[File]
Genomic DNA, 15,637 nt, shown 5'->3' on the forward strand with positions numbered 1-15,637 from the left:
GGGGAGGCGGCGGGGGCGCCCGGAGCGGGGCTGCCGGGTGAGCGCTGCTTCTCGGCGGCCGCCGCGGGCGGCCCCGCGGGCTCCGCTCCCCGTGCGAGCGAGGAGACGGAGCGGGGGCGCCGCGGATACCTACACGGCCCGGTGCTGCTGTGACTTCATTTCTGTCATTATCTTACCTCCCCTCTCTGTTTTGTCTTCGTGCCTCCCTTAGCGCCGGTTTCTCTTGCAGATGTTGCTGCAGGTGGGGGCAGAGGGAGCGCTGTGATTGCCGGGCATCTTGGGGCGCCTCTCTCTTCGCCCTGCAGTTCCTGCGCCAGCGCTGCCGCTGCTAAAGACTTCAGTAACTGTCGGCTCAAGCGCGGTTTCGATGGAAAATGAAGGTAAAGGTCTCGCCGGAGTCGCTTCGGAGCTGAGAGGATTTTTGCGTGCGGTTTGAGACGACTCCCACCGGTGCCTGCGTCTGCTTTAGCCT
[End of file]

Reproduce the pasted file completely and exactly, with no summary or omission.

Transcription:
Genomic DNA, 15,637 nt, shown 5'->3' on the forward strand with positions numbered 1-15,637 from the left:
GGGGAGGCGGCGGGGGCGCCCGGAGCGGGGCTGCCGGGTGAGCGCTGCTTCTCGGCGGCCGCCGCGGGCGGCCCCGCGGGCTCCGCTCCCCGTGCGAGCGAGGAGACGGAGCGGGGGCGCCGCGGATACCTACACGGCCCGGTGCTGCTGTGACTTCATTTCTGTCATTATCTTACCTCCCCTCTCTGTTTTGTCTTCGTGCCTCCCTTAGCGCCGGTTTCTCTTGCAGATGTTGCTGCAGGTGGGGGCAGAGGGAGCGCTGTGATTGCCGGGCATCTTGGGGCGCCTCTCTCTTCGCCCTGCAGTTCCTGCGCCAGCGCTGCCGCTGCTAAAGACTTCAGTAACTGTCGGCTCAAGCGCGGTTTCGATGGAAAATGAAGGTAAAGGTCTCGCCGGAGTCGCTTCGGAGCTGAGAGGATTTTTGCGTGCGGTTTGAGACGACTCCCACCGGTGCCTGCGTCTGCTTTAGCCT